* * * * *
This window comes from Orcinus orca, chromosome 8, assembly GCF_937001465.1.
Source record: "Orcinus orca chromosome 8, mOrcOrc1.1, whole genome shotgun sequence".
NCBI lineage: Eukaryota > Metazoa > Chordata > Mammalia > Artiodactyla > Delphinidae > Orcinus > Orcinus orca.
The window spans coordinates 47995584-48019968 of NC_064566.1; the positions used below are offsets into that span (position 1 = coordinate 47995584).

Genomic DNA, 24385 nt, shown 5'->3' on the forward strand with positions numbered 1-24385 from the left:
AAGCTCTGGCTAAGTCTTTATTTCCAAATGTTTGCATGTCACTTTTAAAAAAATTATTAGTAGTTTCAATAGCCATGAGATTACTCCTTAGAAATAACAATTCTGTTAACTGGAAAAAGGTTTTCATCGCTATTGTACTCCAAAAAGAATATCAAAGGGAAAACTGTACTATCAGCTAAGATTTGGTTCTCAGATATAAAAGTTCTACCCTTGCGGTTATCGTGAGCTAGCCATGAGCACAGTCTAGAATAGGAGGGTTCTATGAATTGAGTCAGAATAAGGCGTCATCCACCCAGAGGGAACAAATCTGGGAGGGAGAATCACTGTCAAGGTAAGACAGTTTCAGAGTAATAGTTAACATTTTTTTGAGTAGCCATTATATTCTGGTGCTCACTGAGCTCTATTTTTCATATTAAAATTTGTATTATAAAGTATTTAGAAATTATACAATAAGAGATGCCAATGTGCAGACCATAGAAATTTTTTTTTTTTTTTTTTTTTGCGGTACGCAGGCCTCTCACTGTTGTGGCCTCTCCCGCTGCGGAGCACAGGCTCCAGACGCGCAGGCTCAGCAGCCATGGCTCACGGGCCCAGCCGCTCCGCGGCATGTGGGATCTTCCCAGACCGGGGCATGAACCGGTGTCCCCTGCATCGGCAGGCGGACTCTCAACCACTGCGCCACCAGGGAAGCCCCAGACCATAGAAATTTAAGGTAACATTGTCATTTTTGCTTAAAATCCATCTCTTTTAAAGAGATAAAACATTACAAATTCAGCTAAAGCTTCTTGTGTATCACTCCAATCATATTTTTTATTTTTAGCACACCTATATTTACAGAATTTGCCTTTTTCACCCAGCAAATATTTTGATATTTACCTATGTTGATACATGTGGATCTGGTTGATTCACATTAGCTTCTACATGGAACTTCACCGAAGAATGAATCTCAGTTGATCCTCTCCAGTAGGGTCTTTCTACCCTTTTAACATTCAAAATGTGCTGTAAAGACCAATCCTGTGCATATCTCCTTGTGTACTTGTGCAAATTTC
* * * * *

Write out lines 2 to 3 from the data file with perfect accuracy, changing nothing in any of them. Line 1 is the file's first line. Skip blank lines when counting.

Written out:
Source record: "Orcinus orca chromosome 8, mOrcOrc1.1, whole genome shotgun sequence".
NCBI lineage: Eukaryota > Metazoa > Chordata > Mammalia > Artiodactyla > Delphinidae > Orcinus > Orcinus orca.